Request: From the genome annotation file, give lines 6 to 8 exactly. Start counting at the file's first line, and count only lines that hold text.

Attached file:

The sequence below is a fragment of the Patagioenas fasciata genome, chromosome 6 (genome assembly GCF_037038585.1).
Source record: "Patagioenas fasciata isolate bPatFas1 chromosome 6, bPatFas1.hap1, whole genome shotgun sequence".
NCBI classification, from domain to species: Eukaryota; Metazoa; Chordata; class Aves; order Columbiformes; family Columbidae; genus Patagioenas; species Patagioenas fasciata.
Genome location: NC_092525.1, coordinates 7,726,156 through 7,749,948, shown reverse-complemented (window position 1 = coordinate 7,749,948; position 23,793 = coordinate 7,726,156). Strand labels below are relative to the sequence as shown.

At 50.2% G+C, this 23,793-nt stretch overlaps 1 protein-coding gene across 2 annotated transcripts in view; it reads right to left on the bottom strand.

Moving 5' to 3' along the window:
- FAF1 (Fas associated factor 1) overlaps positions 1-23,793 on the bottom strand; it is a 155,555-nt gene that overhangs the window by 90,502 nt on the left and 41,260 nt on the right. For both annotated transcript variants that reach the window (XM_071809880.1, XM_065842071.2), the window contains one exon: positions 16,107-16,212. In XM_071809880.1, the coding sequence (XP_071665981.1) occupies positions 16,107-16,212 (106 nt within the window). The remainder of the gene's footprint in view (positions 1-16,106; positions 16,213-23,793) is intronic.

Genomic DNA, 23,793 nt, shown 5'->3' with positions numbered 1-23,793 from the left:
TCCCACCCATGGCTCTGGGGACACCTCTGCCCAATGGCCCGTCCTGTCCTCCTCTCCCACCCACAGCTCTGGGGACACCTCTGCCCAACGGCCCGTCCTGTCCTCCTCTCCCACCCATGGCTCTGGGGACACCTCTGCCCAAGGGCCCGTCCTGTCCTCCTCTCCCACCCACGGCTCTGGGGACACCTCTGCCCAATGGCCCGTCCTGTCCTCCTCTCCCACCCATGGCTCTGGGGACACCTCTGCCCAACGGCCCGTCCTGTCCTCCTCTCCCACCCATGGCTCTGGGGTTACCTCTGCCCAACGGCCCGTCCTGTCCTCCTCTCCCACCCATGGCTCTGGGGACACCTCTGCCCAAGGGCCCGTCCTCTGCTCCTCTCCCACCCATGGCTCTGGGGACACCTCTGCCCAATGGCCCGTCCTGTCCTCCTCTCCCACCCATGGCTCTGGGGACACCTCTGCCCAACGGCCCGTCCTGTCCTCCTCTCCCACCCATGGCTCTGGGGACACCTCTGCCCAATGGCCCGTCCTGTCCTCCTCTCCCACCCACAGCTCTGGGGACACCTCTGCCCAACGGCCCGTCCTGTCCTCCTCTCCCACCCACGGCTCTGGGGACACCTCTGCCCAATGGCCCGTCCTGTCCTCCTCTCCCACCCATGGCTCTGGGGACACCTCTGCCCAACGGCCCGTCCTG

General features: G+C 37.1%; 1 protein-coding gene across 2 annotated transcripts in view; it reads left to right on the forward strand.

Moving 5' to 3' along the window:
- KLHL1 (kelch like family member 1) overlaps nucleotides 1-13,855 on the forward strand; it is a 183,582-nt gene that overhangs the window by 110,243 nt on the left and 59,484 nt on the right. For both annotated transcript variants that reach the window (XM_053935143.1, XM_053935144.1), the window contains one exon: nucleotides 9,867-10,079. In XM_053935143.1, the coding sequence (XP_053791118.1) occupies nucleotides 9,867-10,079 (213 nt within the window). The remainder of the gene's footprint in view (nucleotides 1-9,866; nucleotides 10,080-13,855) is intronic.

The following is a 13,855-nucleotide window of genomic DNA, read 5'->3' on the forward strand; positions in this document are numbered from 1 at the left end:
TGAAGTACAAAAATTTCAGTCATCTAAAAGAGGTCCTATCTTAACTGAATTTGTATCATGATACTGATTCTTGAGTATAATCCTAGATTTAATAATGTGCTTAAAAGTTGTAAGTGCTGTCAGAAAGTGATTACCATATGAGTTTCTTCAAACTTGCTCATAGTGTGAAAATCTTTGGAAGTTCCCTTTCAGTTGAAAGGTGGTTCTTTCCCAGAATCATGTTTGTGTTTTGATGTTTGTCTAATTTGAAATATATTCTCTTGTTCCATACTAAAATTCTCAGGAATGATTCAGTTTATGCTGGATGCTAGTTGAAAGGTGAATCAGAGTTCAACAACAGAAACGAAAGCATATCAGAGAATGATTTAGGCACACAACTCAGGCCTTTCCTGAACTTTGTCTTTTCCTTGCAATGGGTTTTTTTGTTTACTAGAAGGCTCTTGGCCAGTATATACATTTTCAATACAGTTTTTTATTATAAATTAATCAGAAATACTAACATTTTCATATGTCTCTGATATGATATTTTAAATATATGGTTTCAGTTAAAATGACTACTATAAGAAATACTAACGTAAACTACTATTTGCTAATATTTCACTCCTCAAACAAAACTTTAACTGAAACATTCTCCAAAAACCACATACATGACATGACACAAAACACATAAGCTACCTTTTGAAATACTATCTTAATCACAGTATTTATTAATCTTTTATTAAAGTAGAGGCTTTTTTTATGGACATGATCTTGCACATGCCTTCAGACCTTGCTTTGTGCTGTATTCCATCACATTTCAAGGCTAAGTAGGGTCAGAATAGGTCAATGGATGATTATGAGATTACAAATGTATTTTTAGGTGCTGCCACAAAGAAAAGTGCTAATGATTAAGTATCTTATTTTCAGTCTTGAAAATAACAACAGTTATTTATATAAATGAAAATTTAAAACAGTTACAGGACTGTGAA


Moving 5' to 3' along the window:
- FAF1 (Fas associated factor 1) overlaps positions 1-23,793 on the bottom strand; it is a 155,555-nt gene that overhangs the window by 90,502 nt on the left and 41,260 nt on the right. For both annotated transcript variants that reach the window (XM_071809880.1, XM_065842071.2), the window contains one exon: positions 16,107-16,212. In XM_071809880.1, the coding sequence (XP_071665981.1) occupies positions 16,107-16,212 (106 nt within the window). The remainder of the gene's footprint in view (positions 1-16,106; positions 16,213-23,793) is intronic.

Genomic DNA, 23,793 nt, shown 5'->3' with positions numbered 1-23,793 from the left: